To take the questions a few steps further, we could look at the larger picture. What is the neurokinetic process for learning in the brain? What effect does change have on the human psyche? How can a help file be constructed to create a sense of artificial intelligence, predicting and answering the user's question before he or she even asks it? What can we determine from eye tracking and mouse-clicking behaviors about the optimal position, organization, and style of content? How can we convert an activity that is a chore into an activity that is fun? How can we crowdsource inputs from user learning to create new approaches that might automatically contribute learning for all (in the same way that captchka is used to crowdsource the digitization of books)?

Admittedly, the questions aren't as groundbreaking as those of science. Answers won't reveal the mysteries of the universe in ways that shift our paradigms. No researcher is on the cusp of delivering the equivalent of The General Theory of Relativity for tech comm -- whatever might that be.

And although it's fun to celebrate questions, when I go to work, I still have a host of mundane tasks to sift through. I have help content to edit, articles to write, people to meet with to review content, meetings to attend, email to respond to, and so on.

Much of the working life in a company is consumed by what the scientific mind might consider trivial. As much as I may stare out the window and contemplate speech act theory and the 17 ways that users could interpret the same sentence, and why this means language is relative and meaningless, or infinitely playful, my manager will eventually start wondering about my performance if I don't crank out some help articles. Perhaps science will always be sexier than tech comm.

While contemplating careers in science, in a moment of yearning I searched online for "Should I pursue a career in science?" One of the first results was a whopper:  Should You Pursue a Career in Science? Some Advice from a Professional Scientist. Here's an excerpt:

No matter how hoity-toit it is, the university will not give a flanfeck about your research, or about what diseases you cure. All they care about is how much money you bring in with grants. And for grants, read R01's from NIH. An R01 is a 25 (recently reduced to 12) -page document that takes about four months to write. It takes another four months to accumulate the preliminary data that you need to write the grant. Eight months in total. An R01 grant lasts 3-4 years. But only about one in every ten are funded, which means, on average, you need to write ten grants to get one funded. Do the math. (You're good at math, aren't you?)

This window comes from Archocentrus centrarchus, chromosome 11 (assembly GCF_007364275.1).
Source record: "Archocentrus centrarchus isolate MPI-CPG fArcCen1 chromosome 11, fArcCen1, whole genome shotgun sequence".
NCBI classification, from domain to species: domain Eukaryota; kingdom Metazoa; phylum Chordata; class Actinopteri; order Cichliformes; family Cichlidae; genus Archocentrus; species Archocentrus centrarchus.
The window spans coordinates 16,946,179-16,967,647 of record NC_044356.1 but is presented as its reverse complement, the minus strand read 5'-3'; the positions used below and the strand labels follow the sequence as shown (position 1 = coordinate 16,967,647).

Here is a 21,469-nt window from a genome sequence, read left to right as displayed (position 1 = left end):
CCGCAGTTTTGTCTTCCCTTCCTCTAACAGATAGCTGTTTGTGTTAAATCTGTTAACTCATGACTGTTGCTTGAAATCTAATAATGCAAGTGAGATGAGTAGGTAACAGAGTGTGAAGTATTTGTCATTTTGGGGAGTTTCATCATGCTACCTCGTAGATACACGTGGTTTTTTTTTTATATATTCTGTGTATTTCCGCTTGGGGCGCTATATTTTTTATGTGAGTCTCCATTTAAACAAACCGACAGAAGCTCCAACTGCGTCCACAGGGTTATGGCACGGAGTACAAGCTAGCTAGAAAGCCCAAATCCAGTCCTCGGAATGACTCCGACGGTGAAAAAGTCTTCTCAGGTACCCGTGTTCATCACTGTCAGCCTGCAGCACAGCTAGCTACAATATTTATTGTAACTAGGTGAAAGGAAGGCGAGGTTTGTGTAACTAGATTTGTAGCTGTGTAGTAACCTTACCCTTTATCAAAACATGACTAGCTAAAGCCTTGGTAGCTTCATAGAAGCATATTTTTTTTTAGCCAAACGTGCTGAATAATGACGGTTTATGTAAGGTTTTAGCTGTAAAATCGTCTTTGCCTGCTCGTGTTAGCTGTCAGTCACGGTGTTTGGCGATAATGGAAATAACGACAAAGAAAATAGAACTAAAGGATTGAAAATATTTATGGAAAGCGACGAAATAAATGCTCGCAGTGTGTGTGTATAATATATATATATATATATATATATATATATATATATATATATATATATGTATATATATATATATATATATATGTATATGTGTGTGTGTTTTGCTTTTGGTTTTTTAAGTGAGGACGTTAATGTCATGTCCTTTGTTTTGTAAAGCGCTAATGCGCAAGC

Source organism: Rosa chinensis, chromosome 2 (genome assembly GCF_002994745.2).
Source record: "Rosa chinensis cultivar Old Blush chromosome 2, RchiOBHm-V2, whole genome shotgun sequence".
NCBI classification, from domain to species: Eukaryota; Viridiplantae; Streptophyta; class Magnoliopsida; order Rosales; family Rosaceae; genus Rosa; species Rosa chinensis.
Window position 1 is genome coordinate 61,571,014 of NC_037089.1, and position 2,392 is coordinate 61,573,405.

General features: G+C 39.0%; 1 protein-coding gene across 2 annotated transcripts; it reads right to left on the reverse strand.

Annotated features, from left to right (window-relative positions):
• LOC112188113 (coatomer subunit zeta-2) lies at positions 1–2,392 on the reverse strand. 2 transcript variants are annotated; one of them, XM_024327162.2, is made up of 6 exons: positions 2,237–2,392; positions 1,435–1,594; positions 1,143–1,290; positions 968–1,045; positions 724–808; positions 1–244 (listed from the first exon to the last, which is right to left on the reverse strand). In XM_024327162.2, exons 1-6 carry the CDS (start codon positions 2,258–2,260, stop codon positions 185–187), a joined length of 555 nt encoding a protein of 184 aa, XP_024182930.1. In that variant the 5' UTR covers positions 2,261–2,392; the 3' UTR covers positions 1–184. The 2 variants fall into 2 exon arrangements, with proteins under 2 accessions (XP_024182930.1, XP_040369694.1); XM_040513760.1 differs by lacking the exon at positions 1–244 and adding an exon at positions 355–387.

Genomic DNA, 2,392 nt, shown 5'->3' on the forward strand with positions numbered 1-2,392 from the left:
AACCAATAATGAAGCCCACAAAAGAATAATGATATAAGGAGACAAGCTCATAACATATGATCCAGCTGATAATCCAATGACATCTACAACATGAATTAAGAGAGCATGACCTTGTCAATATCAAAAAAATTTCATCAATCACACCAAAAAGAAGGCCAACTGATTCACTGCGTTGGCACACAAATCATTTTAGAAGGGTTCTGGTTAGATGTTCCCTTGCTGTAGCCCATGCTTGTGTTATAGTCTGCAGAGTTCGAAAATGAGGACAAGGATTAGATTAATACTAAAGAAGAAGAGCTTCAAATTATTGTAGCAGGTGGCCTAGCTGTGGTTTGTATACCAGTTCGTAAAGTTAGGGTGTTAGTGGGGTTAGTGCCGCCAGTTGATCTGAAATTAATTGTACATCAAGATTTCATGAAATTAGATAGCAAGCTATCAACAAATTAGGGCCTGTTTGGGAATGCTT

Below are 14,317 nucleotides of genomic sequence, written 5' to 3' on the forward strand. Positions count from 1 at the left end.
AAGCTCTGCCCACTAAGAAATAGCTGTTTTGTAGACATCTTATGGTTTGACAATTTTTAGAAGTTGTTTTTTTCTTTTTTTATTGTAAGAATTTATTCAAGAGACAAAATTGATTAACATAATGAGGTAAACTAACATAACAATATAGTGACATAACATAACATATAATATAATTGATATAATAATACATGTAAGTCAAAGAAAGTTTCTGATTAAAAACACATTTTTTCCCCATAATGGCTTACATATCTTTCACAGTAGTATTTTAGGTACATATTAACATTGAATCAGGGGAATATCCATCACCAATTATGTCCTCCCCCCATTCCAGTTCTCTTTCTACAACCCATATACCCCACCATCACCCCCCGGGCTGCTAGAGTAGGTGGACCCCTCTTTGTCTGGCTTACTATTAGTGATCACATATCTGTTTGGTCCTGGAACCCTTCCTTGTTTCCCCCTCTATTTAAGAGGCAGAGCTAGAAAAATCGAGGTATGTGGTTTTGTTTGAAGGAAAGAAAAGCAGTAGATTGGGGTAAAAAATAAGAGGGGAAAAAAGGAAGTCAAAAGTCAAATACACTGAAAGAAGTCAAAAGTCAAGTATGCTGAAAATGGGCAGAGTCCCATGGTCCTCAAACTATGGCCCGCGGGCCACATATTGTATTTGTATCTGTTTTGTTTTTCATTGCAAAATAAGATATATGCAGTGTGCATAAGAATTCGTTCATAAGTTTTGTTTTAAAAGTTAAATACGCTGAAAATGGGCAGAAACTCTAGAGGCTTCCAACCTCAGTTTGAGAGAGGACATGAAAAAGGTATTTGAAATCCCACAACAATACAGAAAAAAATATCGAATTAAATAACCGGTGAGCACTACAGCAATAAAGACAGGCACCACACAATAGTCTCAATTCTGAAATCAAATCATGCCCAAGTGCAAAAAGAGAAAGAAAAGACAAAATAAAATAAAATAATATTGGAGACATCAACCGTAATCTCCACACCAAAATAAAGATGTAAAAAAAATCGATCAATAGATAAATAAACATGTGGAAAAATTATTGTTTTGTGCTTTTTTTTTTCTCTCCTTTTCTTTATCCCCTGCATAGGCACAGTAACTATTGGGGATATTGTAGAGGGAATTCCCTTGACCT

This embittered but realistic article on science careers convinced me, after a matter of minutes, that my chosen career in IT was actually one of the best decisions I'd ever made, and that I should give thanks daily for such a comfortable, enjoyable job. Perhaps I have more opportunity for thought in the corporate world than I would elsewhere.

Regardless of the position you're in -- corporate, academic, research, student, or other -- there are many questions to ask. The questions may not be ones that keep you up at night. And their answers may elicit no more than a politely raised eyebrow from your spouse at the dinner table. But perhaps these questions are like baby steps. When we start thinking creatively and rigorously, we might serendipitously stumble into unknown and exciting paths.


About Tom Johnson

Tom Johnson

I'm an API technical writer based in the Seattle area. On this blog, I write about topics related to technical writing and communication — such as software documentation, API documentation, AI, information architecture, content strategy, writing processes, plain language, tech comm careers, and more. Check out my API documentation course if you're looking for more info about documenting APIs. Or see my posts on AI and AI course section for more on the latest in AI and tech comm.